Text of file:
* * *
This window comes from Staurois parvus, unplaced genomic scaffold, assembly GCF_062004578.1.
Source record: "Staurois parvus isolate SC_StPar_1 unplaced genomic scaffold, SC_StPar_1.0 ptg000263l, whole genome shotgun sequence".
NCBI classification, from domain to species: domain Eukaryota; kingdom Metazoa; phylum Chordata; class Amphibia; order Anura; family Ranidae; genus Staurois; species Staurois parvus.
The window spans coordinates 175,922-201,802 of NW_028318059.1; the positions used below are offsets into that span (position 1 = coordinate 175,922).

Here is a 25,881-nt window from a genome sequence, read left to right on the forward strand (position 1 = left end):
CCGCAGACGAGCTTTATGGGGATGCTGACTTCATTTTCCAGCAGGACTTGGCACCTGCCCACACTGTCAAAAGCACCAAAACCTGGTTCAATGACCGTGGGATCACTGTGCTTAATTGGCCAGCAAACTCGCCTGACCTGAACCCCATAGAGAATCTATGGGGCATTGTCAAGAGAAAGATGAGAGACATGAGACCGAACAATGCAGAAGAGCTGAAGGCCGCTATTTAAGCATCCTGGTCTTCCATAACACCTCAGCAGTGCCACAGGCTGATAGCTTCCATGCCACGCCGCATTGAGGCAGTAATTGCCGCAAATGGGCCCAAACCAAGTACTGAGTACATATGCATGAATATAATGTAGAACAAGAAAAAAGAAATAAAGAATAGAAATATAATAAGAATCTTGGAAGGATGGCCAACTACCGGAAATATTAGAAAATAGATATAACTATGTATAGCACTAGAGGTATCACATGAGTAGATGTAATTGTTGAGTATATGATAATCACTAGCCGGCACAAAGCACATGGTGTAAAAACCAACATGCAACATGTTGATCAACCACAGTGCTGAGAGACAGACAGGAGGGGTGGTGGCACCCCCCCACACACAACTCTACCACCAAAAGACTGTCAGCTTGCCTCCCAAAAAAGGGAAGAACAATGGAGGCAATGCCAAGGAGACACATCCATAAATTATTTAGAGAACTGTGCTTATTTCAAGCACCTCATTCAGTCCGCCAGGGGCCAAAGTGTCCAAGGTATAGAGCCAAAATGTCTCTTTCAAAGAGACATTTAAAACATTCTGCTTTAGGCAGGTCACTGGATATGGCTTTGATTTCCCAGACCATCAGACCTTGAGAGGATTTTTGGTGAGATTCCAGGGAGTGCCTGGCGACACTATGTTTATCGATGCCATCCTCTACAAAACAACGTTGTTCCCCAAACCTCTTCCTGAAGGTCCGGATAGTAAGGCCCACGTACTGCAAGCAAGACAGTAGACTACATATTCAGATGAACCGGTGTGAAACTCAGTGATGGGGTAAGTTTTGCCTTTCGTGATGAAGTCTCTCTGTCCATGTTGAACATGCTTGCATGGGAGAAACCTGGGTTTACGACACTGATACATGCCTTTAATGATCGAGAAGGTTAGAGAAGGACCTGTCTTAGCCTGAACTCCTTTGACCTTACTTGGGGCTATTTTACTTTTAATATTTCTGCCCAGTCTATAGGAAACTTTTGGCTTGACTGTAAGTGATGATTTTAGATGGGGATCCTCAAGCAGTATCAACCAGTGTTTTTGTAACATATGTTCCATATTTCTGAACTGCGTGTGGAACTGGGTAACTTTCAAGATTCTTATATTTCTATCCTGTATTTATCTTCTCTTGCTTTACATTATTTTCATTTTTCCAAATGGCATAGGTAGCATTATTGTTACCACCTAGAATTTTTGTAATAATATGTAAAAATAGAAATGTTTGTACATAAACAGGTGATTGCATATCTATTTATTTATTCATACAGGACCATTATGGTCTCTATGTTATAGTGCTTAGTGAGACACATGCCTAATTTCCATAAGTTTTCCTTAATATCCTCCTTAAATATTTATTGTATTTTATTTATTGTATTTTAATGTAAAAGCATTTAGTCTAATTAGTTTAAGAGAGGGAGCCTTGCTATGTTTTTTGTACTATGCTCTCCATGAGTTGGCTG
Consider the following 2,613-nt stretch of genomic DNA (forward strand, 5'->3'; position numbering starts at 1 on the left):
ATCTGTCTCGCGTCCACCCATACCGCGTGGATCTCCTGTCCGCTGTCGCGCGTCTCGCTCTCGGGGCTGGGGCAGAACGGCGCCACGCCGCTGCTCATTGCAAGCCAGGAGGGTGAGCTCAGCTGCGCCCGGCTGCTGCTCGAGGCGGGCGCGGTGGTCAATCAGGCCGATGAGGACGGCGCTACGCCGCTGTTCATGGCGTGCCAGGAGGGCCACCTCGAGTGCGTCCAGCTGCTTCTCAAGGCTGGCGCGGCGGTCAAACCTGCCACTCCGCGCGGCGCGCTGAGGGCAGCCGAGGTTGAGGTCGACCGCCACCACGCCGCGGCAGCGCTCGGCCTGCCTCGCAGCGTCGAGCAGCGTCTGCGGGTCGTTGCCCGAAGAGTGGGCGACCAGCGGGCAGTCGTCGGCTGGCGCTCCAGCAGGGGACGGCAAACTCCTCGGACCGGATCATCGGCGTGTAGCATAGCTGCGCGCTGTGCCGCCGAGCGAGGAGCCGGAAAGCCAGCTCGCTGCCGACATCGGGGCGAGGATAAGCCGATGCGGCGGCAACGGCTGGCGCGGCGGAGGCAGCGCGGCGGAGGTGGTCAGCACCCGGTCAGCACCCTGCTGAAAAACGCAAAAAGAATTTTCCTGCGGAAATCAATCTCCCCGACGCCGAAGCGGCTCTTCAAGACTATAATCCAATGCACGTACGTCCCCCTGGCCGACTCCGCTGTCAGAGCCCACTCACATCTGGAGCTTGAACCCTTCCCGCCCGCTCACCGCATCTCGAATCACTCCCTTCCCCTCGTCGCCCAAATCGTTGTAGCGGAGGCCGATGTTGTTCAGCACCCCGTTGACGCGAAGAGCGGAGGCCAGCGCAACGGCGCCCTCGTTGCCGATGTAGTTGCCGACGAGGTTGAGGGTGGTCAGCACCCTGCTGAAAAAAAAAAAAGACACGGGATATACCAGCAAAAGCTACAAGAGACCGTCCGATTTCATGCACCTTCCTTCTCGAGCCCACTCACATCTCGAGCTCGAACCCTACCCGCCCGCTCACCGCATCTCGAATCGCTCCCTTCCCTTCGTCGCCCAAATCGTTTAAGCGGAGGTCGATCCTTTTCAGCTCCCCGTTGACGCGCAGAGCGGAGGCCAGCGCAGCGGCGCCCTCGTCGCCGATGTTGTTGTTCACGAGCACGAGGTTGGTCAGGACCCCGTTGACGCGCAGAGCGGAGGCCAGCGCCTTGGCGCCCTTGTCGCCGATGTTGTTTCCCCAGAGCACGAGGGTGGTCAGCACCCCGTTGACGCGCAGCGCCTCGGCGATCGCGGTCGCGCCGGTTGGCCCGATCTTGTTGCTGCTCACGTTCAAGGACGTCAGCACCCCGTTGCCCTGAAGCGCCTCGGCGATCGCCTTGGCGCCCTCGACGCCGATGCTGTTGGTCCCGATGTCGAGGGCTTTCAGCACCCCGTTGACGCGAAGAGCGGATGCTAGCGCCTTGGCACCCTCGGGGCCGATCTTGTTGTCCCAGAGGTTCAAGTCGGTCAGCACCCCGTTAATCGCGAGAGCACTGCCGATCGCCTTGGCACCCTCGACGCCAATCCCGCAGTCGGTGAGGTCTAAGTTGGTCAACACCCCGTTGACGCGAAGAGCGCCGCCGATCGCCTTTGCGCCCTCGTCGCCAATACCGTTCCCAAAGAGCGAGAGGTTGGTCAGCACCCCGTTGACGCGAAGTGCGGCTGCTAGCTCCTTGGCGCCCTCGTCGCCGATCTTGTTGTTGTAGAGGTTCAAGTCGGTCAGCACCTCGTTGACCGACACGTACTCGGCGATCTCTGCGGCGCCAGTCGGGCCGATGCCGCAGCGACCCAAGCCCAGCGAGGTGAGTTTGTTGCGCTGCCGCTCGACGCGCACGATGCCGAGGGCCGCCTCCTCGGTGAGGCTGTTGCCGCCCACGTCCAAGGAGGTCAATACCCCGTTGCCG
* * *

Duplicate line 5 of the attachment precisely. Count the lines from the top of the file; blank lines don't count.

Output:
Here is a 25,881-nt window from a genome sequence, read left to right on the forward strand (position 1 = left end):